Legendary all-American frontman and guitarist Mark Farner was the engine that pulled the original Grand Funk Railroad to the top of the charts, and today he’s a platinum recording artist 30 times over. At age 69, Farner commands the stage with the same intensity and outpouring of love as he did at 20 during the summer of ’69, and his fans are still flocking to their captain. The rock patriot’s synergy and open heart come through in epic hits that defined a generation— “I’m Your Captain (Closer to Home),” “We’re An American Band,” a recut of “The Loco-Motion,” and “Some Kind of Wonderful”— and “rock star” is only one facet of this Michigan-born son’s legacy. Farner is also about as real as they get: He’s a husband, in his fourth decade of marriage to wife Lesia. He’s a family man with five adult sons. And he’s a caregiver.
“I think our fans connected to our songs because we were sincere,” Farner said. “My lyrics were about Mother Earth, stop the war, and all about love. They still have a point of reference with me in their heart.”
After the 1969 Atlantic Pop Festival put Grand Funk Railroad on the fast track, the band topped the Billboard Chart twice with the anthem “We’re an American Band” (1973) and 1974’s “The Loco-Motion.” The Flint, Mich., trio reached the top 10 with “Some Kind of Wonderful” (No. 3) and “Bad Time” (No. 4) before GFR disbanded for the first time in 1976. Although Farner joined up with the band during its 1980s and 1990s reunifications and has collaborated with other artists over the years, he’s forged an enduring solo career focused on bringing a message of love to his fans in all corners.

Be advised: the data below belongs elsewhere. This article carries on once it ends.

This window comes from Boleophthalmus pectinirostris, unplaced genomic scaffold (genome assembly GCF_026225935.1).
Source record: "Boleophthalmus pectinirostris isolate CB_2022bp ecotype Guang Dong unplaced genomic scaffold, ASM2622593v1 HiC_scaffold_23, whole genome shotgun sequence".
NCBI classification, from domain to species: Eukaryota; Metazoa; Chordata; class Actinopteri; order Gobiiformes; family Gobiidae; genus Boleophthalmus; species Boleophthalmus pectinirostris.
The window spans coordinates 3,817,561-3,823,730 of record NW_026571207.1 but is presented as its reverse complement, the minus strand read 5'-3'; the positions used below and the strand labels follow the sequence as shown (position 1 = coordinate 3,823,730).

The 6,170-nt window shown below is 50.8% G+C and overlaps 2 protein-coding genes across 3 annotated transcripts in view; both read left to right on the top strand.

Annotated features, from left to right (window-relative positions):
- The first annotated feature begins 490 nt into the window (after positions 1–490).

“Love is unconditional,” he said. “Just like when you hold a baby, the love transfers. I feel that when I’m on stage from the audience.”
The son of a World War II veteran/four-time bronze star recipient and career fireman also knows the importance of brotherhood and commitment. On his mother’s side, he champions his Cherokee heritage and the fact that his mother was the first women welder in the United States to weld on a tank during World War 2. It just happened to be the same type of Sherman tanks his father drove. Farner’s work on and off the stage is focused on honoring service personnel and veterans and offering support to American farmers, individuals with disabilities, and downtrodden populations.
Farner, the rock patriot that he is, works tirelessly to honor service personnel and Veterans everywhere. He wants everyone to remember the huge sacrifices the men and women of our armed services give up to protect our amazing country and our freedoms.
In 2010, Farner’s youngest son Jesse, then 21, was injured in an accident that left him quadriplegic. This life-changing event motivated Farner to intensify his career and keep his message of love, hope and connection burning bright. Facing what many of his generation also face—providing and caring for a loved one—Farner’s lasting faith continues to inspire and guide him.
“I love playing where I can connect with people of all backgrounds,” he said. “My family and I are so grateful when fans share that they are praying for us and praying for Jesse. We have challenges like most people – we get through the day with each other and focus on the power of positive energy.”
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